General Counsel Jason Teal sets up maps ahead of a Jacksonville City Council redistricting meeting with the community. [The Tributary]

The Jacksonville City Council plans to vote Friday on new district maps after the old ones were struck down as unconstitutional racial gerrymanders, yet after three days of committee meetings, it’s not clear that the council has enough votes to approve the maps.

Last month, U.S. District Judge Marcia Morales Howard struck the city’s council and Duval County’s School Board district maps as racial gerrymanders, finding the City Council had segregated voters on the basis of race.

She ordered the council to draw new maps by Nov. 8, and until Thursday, City Council President Terrance Freeman had expressed confidence the council could finish the task by Friday, four days ahead of time. But for the first time Thursday, Freeman questioned what may happen if the council failed to pass new maps.

The new redistricting maps will be taken up as emergency legislation. Thirteen of the city’s 19 council members must vote for the maps to approve them. Three — Rory Diamond, Matt Carlucci and Sam Newby — have said they will miss the meeting, and an absence counts as a no vote.

If the City Council doesn’t approve new maps by next Tuesday’s deadline, then the council could still propose maps to the court by Nov. 18, the deadline set for plaintiffs to submit maps, but Howard wouldn’t need to defer to the city, said city attorney Mary Margaret Giannini. That increases the likelihood Howard could choose maps submitted by the plaintiffs.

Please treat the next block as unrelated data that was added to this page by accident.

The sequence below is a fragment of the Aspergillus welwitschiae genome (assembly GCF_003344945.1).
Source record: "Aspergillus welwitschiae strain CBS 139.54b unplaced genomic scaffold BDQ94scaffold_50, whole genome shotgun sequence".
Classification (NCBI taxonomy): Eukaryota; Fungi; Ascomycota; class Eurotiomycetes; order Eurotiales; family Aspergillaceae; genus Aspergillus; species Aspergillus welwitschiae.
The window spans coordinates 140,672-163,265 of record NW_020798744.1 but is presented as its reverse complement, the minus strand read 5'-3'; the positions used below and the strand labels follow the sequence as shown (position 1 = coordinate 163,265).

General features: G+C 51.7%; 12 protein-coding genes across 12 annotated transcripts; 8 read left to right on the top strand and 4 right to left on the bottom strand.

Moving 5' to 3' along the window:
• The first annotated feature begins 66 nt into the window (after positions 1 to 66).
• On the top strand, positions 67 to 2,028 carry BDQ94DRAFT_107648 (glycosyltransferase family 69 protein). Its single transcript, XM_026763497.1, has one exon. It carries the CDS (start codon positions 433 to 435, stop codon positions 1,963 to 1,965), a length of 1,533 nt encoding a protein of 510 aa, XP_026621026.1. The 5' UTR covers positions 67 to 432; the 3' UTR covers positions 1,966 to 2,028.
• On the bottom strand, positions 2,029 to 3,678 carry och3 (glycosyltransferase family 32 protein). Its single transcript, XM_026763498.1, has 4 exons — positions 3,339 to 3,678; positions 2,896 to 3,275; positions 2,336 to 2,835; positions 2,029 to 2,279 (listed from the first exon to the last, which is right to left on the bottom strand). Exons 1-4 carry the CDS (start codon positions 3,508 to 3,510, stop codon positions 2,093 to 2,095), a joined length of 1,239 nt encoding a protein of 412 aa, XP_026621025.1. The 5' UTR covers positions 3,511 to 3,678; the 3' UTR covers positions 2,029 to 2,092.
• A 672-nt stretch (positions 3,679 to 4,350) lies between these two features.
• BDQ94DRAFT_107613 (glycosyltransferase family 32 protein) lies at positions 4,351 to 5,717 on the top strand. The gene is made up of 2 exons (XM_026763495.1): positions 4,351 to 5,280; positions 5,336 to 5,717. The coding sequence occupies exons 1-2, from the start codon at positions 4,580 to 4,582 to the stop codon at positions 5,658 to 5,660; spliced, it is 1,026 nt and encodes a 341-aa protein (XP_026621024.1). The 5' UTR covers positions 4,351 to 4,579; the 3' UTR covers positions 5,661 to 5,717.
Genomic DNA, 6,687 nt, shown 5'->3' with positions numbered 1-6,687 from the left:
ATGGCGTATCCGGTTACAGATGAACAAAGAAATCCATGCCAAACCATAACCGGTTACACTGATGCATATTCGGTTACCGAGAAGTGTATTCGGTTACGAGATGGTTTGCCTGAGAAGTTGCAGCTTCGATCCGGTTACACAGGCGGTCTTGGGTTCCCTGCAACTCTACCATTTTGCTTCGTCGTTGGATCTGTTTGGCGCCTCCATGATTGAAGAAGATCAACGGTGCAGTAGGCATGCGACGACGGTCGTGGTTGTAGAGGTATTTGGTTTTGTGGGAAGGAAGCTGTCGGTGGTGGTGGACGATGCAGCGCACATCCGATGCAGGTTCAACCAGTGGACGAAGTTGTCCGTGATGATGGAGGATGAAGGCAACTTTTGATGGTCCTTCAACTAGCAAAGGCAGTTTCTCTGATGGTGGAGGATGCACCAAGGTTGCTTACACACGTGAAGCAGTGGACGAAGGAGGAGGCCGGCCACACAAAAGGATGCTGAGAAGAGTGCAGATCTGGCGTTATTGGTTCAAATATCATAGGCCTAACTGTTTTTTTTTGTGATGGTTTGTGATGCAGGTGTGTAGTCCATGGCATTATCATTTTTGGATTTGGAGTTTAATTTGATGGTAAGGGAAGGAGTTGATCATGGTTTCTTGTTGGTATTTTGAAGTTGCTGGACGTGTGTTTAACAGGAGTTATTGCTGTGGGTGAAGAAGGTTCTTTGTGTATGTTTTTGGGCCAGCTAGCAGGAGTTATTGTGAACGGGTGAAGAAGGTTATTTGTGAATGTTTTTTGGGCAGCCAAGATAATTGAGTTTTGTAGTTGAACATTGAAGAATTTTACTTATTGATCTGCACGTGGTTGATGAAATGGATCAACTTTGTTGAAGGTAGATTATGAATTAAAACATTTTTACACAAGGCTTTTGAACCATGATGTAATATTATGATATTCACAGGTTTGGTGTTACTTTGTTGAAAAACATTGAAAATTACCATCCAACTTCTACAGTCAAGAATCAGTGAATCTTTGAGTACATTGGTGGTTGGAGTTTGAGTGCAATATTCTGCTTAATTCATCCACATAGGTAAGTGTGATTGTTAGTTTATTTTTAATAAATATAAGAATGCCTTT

While the special redistricting committee has asked its consultant to advance his “Maroon” map — the least compact and most pro-Republican of the four proposals the committee initially received — with some changes to accommodate council members, it’s not clear if those changes will win enough votes to secure passage.

Of the remaining council members, Brenda Priestly Jackson, Al Ferraro, Ju’Coby Pittman, Reggie Gaffney, Randy DeFoor, Tyrona Clark-Murray and LeAnna Cumber have all criticized the maps or the process.

Because of the three expected absences, Freeman can only afford to have three more vote against the maps or miss the meeting. If Freeman loses four votes on top of the three expected absences, the map would fail.

It is possible Newby or Diamond could still show up. Carlucci has said he is out of town on a long-planned trip.

After Howard’s order, Freeman created a special redistricting committee that consisted of six Republicans and one Democrat, and along the way, the process has upset many.